I am not usually wishy-washy. Which is why it was strange that I found myself stopped at the exit of the bank drive-through today, paralyzed by indecision.
I wondered, “Should I turn left or right?”
Out of nowhere it struck me that this little choice could have far-flung consequences. What if I turned left and was hit by a truck? Or what if I turned right and ran somebody over?
What if I ended up being in the wrong place at the wrong time?
You hear about people who are kept, either by accident or design, from boarding a plane that ends up going down in flames. How they must shiver at what might have been, and marvel, probably for the rest of their lives, at their narrow escape.
But that is rare. We usually don’t get to know which of our choices might have saved our lives, or put us in harm’s way – how close we came to disaster, or to once-in-a-lifetime opportunity.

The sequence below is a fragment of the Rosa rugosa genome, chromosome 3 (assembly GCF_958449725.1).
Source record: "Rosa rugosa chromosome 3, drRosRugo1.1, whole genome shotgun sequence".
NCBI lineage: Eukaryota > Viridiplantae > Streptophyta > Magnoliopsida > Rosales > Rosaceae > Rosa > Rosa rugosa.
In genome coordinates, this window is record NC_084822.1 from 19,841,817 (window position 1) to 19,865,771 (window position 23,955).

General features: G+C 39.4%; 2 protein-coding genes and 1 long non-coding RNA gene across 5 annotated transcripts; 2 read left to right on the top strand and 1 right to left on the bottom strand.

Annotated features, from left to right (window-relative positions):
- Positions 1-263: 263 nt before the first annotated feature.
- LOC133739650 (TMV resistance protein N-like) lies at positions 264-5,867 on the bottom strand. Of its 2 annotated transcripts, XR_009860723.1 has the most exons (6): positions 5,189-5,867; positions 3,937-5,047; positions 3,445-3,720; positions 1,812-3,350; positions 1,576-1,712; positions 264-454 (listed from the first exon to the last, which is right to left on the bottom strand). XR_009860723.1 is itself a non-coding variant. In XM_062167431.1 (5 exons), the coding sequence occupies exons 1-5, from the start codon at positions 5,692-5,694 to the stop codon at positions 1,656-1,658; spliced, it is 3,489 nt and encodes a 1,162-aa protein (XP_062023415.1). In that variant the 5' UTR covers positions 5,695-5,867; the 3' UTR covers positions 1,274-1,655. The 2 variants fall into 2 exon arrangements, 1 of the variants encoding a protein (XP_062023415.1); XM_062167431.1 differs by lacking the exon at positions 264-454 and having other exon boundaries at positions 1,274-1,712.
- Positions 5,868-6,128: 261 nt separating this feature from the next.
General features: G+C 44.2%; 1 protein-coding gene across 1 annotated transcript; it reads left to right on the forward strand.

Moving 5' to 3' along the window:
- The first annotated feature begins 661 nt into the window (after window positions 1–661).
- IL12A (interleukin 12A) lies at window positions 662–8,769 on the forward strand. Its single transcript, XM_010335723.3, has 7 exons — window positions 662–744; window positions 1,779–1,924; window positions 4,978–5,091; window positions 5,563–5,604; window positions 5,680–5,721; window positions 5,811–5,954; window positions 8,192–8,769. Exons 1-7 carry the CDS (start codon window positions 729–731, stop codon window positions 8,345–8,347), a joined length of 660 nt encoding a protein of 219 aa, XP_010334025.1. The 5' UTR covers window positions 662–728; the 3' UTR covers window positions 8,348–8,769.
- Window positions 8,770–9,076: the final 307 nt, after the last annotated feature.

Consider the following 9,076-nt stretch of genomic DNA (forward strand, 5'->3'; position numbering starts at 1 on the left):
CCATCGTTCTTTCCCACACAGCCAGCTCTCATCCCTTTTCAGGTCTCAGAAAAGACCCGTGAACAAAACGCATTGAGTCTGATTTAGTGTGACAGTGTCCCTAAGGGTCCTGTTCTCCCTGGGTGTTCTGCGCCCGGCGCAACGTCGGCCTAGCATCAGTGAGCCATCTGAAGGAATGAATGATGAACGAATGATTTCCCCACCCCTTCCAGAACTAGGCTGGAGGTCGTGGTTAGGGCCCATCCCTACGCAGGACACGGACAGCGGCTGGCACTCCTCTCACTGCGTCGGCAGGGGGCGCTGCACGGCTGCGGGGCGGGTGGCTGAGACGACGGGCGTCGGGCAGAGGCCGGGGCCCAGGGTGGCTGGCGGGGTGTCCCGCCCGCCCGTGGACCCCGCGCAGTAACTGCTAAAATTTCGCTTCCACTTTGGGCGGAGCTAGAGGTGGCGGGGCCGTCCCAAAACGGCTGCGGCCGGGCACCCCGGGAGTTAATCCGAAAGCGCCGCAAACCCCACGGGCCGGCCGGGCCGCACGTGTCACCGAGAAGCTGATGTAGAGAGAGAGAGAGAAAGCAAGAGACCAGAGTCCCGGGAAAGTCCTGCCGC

How much of our lives is random chance?
If I had spent $1 on a lottery ticket the last time I was at the gas station, might I have been the lucky one to win millions? Why have I NOT been hit by falling debris from a disintegrating satellite?
How do we choose when to zig instead of zag?
Deciding which way to turn is a minor decision, one of dozens – maybe hundreds? – I make every day. It’s no big deal. Perhaps the question of choices and randomness hit me more today because it is my birthday. The fact that I am 52 years old has me a little adrift.
All this ran through my head during the 20 seconds I was stopped at the exit of the bank drive-through. It doesn’t sound like a long time, but in the busy pace of daily life, it is an eternity. It was long enough for the woman behind me to become impatient. She was, no doubt, eager to get on with the business of making her own random life choices. A blast of her horn brought me back to the here and now.
I took a deep breath and turned left.
Was that the right decision? I don’t know. But I won’t mourn the turn not taken. We have to choose our turns and drive on down that road, every day.